The High Life (Good life), Take 3.

Photo by Obi – @pixel6propix on Unsplash

Apart from the well-known wars like the world wars, the fight against hunger, the fight for human rights, in the streets, but hidden from plain sight, we are always fighting silent wars of competition and comparison. I know that the effects of the other wars are well known, and discussed in the public domain. But sadly the war on comparison and competition is not assessed. Perhaps we all feel insecure talking about it openly, as in talking covertly.

What is stopping us from saying that we do not all need to ‘make it’ at the same level? We are all fighting one another trying to be the first one to ever own this, or to be the only one to own that. Then and only then do you think that you are important in the eyes of mankind. Yes, you could have guessed right, this is a talk about ‘high life’ again. By now we can all connect the dots about where this conversation is going. While I like the most unconventional ways, and do not always want to seem obvious, this is what I intend to drive at here.

Because it was ingrained in us that we had to fight to achieve, that we had to even go to the lengths of stepping on other people’s heads, we have people doing anything to get what they are aiming for. After we graduate from the training that is called school, we join the race of acquiring what is rightfully ours, by virtue of having the resources to acquire them, or the circumstances that support us in acquiring what it is we desire.

In the quest to have a ‘high life’, I have read of and seen, maybe not met physically, those who build the poshest homes. These usually containing many rooms. They do not even get to use all the rooms. Just like I have mentioned earlier in this series(see highlife 1, highlife 2 ), sometimes we are driven by the prior experience of lack, to acquire things extraordinarily. Simply put, this is trying to pay up for the time that you had none of the things that you so desired to acquire. So here we are with people competing to buy, or build more houses than they could live in at the same time.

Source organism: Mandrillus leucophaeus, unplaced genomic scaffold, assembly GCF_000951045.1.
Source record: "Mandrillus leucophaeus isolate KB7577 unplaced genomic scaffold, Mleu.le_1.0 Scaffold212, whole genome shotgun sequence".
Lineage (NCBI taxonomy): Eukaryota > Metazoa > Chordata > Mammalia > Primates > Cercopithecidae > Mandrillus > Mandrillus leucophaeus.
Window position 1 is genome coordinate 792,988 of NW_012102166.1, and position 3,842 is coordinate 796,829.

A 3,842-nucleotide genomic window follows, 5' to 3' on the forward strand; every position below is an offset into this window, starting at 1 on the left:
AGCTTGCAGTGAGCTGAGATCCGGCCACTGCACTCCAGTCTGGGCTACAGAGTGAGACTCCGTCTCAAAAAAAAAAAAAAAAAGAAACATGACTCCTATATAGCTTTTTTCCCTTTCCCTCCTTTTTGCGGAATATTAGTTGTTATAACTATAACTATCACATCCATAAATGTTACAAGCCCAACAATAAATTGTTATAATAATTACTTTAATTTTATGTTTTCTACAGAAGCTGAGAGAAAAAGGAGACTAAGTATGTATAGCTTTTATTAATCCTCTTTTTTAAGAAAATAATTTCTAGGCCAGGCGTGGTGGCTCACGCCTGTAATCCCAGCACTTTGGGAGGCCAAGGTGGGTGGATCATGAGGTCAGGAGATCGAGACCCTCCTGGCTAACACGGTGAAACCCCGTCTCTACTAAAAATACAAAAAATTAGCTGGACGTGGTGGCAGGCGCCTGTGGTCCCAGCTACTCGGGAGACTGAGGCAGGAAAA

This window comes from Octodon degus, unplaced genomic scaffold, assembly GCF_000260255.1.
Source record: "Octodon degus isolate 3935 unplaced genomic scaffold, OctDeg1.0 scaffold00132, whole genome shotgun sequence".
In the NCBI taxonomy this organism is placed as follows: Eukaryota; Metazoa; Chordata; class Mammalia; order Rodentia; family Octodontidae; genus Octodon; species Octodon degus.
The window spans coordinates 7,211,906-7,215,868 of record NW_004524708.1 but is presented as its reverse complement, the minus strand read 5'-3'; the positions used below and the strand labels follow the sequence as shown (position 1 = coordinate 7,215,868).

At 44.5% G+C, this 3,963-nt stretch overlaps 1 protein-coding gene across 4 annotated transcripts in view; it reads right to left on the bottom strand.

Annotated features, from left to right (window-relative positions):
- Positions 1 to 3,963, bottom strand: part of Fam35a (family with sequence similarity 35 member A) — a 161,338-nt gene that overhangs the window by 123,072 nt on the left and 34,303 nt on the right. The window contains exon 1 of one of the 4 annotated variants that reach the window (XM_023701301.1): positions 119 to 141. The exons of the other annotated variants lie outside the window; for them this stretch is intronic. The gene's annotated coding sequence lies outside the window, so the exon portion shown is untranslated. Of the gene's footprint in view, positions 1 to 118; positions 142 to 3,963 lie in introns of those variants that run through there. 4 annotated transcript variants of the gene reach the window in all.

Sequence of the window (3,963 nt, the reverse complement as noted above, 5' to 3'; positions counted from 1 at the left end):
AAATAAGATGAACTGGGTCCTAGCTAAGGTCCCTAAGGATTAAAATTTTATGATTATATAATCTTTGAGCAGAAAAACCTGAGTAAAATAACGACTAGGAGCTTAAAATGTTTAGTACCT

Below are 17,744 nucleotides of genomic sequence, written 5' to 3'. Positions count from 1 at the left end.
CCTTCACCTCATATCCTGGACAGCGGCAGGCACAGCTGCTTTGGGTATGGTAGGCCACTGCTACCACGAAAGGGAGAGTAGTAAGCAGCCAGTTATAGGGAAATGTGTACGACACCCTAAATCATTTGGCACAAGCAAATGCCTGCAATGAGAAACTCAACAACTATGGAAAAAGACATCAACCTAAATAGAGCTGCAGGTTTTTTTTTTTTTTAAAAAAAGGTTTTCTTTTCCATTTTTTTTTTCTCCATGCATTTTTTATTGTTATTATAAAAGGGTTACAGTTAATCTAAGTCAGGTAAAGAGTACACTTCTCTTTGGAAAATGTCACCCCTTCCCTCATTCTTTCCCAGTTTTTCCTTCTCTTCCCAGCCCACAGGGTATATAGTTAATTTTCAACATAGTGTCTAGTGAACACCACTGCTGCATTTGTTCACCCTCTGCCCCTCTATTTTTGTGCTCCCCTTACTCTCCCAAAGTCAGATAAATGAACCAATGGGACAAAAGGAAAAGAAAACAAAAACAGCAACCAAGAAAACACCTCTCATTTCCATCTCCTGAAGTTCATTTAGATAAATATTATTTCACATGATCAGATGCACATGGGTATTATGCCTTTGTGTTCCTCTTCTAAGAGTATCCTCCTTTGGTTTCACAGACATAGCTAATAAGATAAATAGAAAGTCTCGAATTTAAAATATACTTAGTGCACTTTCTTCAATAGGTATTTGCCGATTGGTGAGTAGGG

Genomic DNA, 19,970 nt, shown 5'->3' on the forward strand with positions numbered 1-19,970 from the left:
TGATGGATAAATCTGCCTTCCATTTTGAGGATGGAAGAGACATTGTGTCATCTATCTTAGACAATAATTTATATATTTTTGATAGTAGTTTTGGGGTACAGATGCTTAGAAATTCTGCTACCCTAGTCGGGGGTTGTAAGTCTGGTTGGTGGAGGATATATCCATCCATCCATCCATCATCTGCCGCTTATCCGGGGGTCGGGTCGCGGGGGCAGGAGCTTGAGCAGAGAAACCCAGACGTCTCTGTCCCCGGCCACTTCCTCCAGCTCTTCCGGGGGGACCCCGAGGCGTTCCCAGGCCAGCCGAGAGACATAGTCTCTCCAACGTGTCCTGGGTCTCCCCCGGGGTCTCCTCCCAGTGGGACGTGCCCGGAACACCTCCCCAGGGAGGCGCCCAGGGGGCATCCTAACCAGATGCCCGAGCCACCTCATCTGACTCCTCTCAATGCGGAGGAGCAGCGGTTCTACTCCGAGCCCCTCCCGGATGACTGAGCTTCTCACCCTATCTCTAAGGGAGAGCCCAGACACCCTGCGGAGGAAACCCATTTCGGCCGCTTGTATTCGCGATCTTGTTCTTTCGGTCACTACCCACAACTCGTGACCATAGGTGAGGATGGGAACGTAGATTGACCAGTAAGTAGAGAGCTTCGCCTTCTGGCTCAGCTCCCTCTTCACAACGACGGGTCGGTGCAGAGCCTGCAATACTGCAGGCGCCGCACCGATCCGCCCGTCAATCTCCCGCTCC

We have people owning multiple homes in several towns, or cities, and all the homes are fully equipped as if the owners are able to use them, or need them at the same time, regardless of the difference in geographical location. I wonder if this setting has brought them satisfaction or happiness. I wonder if they no longer desire to acquire more. Have they attained high life by acquiring more homes?

Okay, perhaps I am talking about bigger things, and it does not make sense to some of us. Sometimes we have more clothes in our closet than we need. Some clothes are worn just once, while others are never worn at all. Can having the biggest closet give you the ‘high life’, vibrationally, that is? Can it keep you in a good mood most of the time? If not, then perhaps you should think twice.

There is always a high competitive pressure among the youth, after they move out of their parents’ homes and begin living on their own. This is when close friends begin to compete. And while they may definitely have different backgrounds, the measures of scale for high life are usually the same across all divides. Everybody wants their house to be very spacious, to have a television, radio and the best household material with expensive design.

We want to make the guest awed at the beauty of our house. You want people to adore you for having the best things in your house. Then what do you do with all these best things, per se? I have seen people who bought radios and televisions because of competition from friends and now they do not use them at all. Their houses are full of gadgets that are just catching dust, but they are not ready to let them go either. They still hold on to the pride of owning such things.

There is a general perception among most people that a home must have certain gadgets such as televisions and radios. This makes most young adults struggle in acquiring these gadgets, only for them to become obsolete, because of technological advancements. And so, they are stuck In the cycle of replacing them with the most current technology.